Regular Article - Theoretical Physics
Probing thermal fluctuations through scalar test particles
Instituto de Ciências Exatas, Universidade Federal de Juiz de Fora, 36036-330, Juiz de Fora, Minas Gerais, Brazil
2 Instituto de Física e Química, Universidade Federal de Itajubá, 37500-903, Itajubá, Minas Gerais, Brazil
3 PPGCosmo, CCE-Universidade Federal do Espírito Santo, 29075-910, Vitória, Brazil
4 Instituto de Física de São Carlos, Universidade de São Paulo, 15980-900, São Carlos, São Paulo, Brazil
5 Department of Physics and Astronomy, Seoul National University, 08826, Seoul, Korea
Accepted: 3 May 2021
Published online: 16 May 2021
The fundamental vacuum state of quantum fields, related to Minkowski space, produces divergent fluctuations that must be suppressed in order to bring reality to the description of physical systems. As a consequence, negative vacuum expectation values of classically positive-defined quantities can appear. This has been addressed in the literature as subvacuum phenomenon. Here it is investigated how a scalar charged test particle is affected by the vacuum fluctuations of a massive scalar field in D + 1 spacetime when the background evolves from empty space to a thermal bath, and also when a perfectly reflecting boundary is included. It is shown that when the particle is brought into a thermal bath it gains an amount of energy by means of positive dispersions of its velocity components. The magnitude of this effect is dependent on the temperature and also on the field mass. However, when a reflecting wall is inserted, dispersions can be positive or negative, showing that subvacuum effect happens even in a finite temperature environment. Furthermore, a remarkable result is that temperature can even improve negative velocity fluctuations. The magnitude of the residual effects depends on the switching interval of time the system takes to evolve between two states.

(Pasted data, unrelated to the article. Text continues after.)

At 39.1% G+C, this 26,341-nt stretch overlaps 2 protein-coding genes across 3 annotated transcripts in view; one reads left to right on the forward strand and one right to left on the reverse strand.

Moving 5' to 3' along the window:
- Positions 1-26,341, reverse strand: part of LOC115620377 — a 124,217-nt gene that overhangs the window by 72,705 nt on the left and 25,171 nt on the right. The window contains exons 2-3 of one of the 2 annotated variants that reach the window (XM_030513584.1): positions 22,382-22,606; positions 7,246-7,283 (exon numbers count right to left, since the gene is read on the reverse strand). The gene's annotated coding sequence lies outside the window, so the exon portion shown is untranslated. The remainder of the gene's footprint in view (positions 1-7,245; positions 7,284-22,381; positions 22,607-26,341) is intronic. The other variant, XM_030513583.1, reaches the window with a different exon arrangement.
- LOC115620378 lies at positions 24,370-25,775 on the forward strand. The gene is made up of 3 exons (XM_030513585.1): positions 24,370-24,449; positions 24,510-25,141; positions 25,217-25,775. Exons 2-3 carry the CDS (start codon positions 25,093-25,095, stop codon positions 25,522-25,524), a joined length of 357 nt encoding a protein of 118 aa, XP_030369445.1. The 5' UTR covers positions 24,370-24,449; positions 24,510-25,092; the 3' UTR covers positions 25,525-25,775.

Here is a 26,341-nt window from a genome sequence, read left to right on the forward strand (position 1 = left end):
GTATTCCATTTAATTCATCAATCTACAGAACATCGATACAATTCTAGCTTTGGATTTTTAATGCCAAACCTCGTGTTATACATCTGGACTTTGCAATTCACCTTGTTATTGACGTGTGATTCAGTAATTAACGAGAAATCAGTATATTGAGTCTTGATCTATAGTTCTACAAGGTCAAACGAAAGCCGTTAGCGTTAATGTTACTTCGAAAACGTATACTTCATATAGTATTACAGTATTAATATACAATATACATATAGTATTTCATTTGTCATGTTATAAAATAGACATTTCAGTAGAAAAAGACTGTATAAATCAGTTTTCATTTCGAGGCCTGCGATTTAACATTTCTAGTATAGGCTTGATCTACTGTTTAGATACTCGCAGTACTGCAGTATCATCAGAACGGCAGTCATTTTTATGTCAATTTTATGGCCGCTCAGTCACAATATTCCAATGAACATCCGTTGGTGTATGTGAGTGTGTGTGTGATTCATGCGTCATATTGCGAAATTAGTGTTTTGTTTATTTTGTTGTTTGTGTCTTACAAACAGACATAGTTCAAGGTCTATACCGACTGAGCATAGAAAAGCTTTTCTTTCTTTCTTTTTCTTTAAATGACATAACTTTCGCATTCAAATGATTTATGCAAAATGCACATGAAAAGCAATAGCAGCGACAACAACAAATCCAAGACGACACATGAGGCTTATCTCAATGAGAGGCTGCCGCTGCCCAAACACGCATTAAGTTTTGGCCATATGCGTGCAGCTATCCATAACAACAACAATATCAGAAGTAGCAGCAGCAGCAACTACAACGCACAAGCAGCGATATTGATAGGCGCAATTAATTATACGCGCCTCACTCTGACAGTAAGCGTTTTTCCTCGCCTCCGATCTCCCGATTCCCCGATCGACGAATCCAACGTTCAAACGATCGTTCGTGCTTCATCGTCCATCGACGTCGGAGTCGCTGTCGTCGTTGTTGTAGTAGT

© The Author(s) 2021
Open Access This article is licensed under a Creative Commons Attribution 4.0 International License, which permits use, sharing, adaptation, distribution and reproduction in any medium or format, as long as you give appropriate credit to the original author(s) and the source, provide a link to the Creative Commons licence, and indicate if changes were made. The images or other third party material in this article are included in the article’s Creative Commons licence, unless indicated otherwise in a credit line to the material. If material is not included in the article’s Creative Commons licence and your intended use is not permitted by statutory regulation or exceeds the permitted use, you will need to obtain permission directly from the copyright holder. To view a copy of this licence, visit http://creativecommons.org/licenses/by/4.0/.
Funded by SCOAP3